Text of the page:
If fear is the great enemy of intimacy, love is its true friend.
Terrorist are picadors and matadors. They prick the bull until it bleeds and is blinded by rage, then they snap the red cape of bloody terror in its face. The bull charges again and again until, exhausted, it can charge no more. Then the matador, though smaller and weaker, drives the sword into the soft spot between the shoulder blades of the bull. For the bull has failed to understand that the snapping cape was but a provocation to goad it into attacking and exhausting itself for the kill.
You and I are told we must choose between a left or right, but I suggest there is no such thing as a left or right. There is only an up or down. Up to man's age-old dream-the maximum of individual freedom consistent with order or down to the ant heap of totalitarianism. Regardless of their sincerity, their humanitarian motives, those who would sacrifice freedom for security have embarked on this downward path.
Men are the managers of the affairs of women for that God has preferred in bounty one of them over another, and for that they have expended of their property. Righteous women are therefore obedient, guarding the secret for God's guarding. And those you fear may be rebellious admonish; banish them to their couches, and beat them.
Have We not made the earth as a cradle and the mountains as pegs? And We created you in pairs, and We appointed your sleep for a rest; and We appointed night for a garment, and We appointed day for a livelihood. And We have built above you seven strong ones, and We appointed a blazing lamp and have sent down out of the rain-clouds water cascading that We may bring forth thereby grain and plants, and gardens luxuriant.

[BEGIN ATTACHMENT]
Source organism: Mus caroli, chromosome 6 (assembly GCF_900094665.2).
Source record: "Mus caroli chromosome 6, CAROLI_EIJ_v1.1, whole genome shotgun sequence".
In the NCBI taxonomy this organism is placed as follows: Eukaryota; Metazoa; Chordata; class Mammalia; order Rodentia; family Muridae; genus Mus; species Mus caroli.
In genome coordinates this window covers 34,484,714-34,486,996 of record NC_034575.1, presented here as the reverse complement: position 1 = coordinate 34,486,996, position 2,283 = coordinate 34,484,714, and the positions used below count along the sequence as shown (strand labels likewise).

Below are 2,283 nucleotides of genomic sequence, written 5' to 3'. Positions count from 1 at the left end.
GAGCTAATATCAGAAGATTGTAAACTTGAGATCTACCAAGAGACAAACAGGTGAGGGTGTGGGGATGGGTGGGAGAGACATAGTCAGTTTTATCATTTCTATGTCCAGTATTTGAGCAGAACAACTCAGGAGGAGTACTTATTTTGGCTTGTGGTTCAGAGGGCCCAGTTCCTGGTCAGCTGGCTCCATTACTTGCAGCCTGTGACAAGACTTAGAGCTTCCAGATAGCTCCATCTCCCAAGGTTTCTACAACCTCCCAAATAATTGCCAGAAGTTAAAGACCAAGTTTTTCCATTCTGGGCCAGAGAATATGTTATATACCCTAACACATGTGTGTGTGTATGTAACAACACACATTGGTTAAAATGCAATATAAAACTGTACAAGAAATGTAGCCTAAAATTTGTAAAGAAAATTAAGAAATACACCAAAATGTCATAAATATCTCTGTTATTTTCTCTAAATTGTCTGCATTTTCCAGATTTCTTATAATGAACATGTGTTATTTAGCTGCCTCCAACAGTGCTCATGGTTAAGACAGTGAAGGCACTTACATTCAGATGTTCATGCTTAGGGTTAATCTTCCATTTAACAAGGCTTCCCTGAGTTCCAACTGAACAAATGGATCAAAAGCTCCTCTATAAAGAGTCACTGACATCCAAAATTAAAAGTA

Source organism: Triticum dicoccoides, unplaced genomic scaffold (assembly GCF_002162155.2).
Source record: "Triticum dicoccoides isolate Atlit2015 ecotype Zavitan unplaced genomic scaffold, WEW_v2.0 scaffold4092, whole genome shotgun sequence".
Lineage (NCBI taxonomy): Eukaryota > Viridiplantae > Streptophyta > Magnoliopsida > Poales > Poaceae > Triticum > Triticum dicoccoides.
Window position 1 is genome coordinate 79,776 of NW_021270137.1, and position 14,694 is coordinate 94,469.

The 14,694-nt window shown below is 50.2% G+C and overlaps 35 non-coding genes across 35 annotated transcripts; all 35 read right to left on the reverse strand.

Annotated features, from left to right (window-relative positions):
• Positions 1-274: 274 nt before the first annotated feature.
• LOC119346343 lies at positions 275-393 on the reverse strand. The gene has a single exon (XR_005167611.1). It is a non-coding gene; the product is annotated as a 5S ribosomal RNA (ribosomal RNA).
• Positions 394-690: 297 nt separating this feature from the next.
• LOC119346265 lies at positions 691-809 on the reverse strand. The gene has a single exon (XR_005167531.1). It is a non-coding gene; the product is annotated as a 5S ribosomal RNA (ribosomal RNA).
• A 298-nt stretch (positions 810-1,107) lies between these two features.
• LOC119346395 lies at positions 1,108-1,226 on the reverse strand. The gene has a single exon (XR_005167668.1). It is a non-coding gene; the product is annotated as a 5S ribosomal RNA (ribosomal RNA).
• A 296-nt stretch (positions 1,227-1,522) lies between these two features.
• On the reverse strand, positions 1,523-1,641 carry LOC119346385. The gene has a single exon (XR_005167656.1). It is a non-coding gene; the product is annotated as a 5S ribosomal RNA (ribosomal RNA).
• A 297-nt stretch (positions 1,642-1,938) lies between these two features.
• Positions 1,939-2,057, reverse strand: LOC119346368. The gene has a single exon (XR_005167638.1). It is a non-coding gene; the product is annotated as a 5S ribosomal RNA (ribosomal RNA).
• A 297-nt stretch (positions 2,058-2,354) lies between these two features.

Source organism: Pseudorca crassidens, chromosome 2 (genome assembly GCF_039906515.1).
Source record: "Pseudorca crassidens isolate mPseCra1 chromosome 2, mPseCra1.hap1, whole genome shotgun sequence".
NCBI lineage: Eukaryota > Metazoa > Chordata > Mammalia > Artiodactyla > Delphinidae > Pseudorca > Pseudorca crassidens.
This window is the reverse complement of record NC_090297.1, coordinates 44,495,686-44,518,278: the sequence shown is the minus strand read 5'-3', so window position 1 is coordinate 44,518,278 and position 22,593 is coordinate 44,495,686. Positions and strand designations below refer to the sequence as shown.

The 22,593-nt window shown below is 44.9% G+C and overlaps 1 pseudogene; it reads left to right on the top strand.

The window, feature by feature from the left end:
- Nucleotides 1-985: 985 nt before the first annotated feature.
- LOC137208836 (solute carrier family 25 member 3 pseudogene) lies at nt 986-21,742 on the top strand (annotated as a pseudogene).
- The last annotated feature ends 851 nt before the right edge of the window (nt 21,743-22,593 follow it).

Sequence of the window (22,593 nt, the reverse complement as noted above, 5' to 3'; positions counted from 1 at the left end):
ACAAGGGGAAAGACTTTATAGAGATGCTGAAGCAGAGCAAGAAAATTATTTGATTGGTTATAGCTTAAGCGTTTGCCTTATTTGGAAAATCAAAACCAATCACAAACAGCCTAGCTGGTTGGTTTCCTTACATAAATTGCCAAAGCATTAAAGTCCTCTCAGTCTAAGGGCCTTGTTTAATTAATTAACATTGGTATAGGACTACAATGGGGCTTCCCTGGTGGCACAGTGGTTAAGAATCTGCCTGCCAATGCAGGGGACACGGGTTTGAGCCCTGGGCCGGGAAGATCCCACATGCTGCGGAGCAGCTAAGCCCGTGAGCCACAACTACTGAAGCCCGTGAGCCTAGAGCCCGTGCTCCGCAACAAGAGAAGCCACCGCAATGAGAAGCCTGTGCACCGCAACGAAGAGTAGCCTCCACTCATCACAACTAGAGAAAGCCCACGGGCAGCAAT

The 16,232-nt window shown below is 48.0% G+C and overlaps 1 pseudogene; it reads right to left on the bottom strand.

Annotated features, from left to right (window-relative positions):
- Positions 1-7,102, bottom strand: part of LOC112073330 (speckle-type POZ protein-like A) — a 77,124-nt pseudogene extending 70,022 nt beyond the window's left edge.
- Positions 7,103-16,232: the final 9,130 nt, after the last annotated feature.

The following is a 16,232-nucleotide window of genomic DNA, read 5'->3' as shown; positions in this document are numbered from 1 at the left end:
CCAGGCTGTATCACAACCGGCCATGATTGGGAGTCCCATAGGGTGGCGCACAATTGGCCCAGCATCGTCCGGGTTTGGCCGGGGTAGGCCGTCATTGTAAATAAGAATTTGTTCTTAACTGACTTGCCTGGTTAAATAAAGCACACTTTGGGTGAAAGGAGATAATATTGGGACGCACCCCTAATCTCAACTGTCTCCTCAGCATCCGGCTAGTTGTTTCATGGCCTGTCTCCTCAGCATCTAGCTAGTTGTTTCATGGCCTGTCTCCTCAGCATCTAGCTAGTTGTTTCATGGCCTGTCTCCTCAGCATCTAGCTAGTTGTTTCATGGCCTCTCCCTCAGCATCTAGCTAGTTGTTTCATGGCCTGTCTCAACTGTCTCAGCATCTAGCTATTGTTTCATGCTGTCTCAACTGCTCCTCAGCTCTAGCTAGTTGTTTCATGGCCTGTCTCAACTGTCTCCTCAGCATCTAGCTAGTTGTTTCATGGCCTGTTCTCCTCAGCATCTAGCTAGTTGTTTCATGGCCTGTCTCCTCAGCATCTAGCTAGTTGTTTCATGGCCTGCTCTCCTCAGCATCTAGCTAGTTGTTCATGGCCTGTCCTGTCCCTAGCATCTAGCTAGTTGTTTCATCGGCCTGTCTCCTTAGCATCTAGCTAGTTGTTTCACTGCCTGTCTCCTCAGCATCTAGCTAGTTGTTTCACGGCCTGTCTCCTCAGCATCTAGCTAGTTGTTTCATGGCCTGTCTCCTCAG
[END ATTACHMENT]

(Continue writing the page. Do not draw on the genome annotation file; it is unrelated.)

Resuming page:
One of the oddest features of western Christianized culture is its ready acceptance of the myth of the stable family and the happy marriage. We have been taught to accept the myth not as an heroic ideal, something good, brave, and nearly impossible to fulfil, but as the very fiber of normal life. Given most families and most marriages, the belief seems admirable but foolhardily.
Living in cities is an art, and we need the vocabulary of art, of style, to describe the peculiar relationship between man and material that exists in the continual creative play of urban living. The city as we imagine it, then, soft city of illusion, myth, aspiration, and nightmare, is as real, maybe more real, than the hard city one can locate on maps in statistics, in monographs on urban sociology and demography and architecture.
If we can, when we have established individual discipline, arrange the children, sending each one to his own place, in order, trying to make them understand the idea that thus placed they look well, and that it is a good thing to be thus placed in order, that it is a good and pleasing arrangement in the room, this ordered and tranquil adjustment of theirs -- then their remaining in their places, quiet and silent, is the result of a species of lesson, not an imposition. To make them understand the idea, without calling their attention too forcibly to the practice, to have them assimilate a principle of collective order -- that is the important thing.